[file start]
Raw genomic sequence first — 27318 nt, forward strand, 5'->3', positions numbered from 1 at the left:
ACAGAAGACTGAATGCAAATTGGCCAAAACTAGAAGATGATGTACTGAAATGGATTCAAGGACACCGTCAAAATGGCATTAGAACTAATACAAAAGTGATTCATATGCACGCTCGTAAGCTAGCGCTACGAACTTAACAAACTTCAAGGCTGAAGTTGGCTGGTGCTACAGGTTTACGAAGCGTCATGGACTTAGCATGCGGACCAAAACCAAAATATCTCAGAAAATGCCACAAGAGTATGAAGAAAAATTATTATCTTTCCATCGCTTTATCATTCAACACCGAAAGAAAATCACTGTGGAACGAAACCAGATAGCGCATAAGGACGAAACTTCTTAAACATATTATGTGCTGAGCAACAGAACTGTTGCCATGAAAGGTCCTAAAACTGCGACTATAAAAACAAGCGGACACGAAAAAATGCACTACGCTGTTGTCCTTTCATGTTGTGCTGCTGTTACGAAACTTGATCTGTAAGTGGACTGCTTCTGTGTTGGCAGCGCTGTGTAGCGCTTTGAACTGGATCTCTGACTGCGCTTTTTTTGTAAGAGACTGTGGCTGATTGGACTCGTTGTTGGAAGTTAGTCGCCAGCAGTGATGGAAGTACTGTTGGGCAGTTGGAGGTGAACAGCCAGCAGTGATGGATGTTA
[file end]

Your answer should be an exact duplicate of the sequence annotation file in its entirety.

Raw genomic sequence first — 27318 nt, forward strand, 5'->3', positions numbered from 1 at the left:
ACAGAAGACTGAATGCAAATTGGCCAAAACTAGAAGATGATGTACTGAAATGGATTCAAGGACACCGTCAAAATGGCATTAGAACTAATACAAAAGTGATTCATATGCACGCTCGTAAGCTAGCGCTACGAACTTAACAAACTTCAAGGCTGAAGTTGGCTGGTGCTACAGGTTTACGAAGCGTCATGGACTTAGCATGCGGACCAAAACCAAAATATCTCAGAAAATGCCACAAGAGTATGAAGAAAAATTATTATCTTTCCATCGCTTTATCATTCAACACCGAAAGAAAATCACTGTGGAACGAAACCAGATAGCGCATAAGGACGAAACTTCTTAAACATATTATGTGCTGAGCAACAGAACTGTTGCCATGAAAGGTCCTAAAACTGCGACTATAAAAACAAGCGGACACGAAAAAATGCACTACGCTGTTGTCCTTTCATGTTGTGCTGCTGTTACGAAACTTGATCTGTAAGTGGACTGCTTCTGTGTTGGCAGCGCTGTGTAGCGCTTTGAACTGGATCTCTGACTGCGCTTTTTTTGTAAGAGACTGTGGCTGATTGGACTCGTTGTTGGAAGTTAGTCGCCAGCAGTGATGGAAGTACTGTTGGGCAGTTGGAGGTGAACAGCCAGCAGTGATGGATGTTA